A new study out of the University of California, Berkeley and the University of Edinburgh claims that preschoolers can be smarter than college students at figuring out how unusual toys and gadgets work because “they’re more flexible and less biased than adults in their ideas about cause and effect…”. Researchers said that technology and innovation could benefit from skills that come naturally to young children, such as exploratory learning and reasoning skills.
The researchers, whose paper was published in the online journal Cognition, used a game called “Blickets” and compared the ways in which 106 preschoolers between the ages of 4 and 5 and 170 college undergrads figured out which clay shapes lit up a box and played music when they were placed on top of the box (either individually or in some combination).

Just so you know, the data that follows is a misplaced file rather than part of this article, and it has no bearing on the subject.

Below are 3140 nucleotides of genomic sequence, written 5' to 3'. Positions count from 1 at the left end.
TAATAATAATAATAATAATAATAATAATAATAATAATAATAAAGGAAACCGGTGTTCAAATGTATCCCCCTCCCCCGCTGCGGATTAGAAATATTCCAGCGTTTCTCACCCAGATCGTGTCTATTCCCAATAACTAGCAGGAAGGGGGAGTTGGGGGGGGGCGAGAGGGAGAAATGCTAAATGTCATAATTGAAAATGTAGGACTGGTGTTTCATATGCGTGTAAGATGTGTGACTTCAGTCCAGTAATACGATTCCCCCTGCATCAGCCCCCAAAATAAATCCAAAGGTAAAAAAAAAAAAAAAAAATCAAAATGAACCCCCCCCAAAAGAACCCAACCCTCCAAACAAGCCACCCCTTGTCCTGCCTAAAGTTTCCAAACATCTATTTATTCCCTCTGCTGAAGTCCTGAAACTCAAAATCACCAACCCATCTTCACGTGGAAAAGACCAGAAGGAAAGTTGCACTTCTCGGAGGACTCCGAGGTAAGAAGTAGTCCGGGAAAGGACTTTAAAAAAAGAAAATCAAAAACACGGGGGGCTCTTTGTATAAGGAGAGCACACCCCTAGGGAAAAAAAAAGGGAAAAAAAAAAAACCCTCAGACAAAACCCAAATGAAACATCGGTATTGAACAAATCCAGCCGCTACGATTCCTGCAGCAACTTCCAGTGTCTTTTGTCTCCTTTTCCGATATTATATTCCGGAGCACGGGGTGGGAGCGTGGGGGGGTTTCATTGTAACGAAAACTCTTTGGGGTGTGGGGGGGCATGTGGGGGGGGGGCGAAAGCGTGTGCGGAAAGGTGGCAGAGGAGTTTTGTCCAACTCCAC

The research showed that the difference between the problem solving skills of the two age groups was the young children’s response to the changing evidence in the blicket demonstrations. They were more apt at picking up the fact that unusual combinations could be successful, while adults mainly focused on which individual blocks would do the same thing. “…the best and brightest students acted as if the machine would always follow the common and obvious rule, even when we showed them that it might work differently” (Alison Gopnik, senior author of the Cognition paper).
The fact that the children were more likely to entertain unlikely possibilities to figure out the problem confirmed the researcher’s hypothesis that children this age follow Bayesian Logic, a statistical model that draws inferences by calculating the probability of possible outcomes. The researchers were in unanimity that children have a lot that they can teach us (researchers and students alike) about learning.
Posted by: Taylor Schille (6)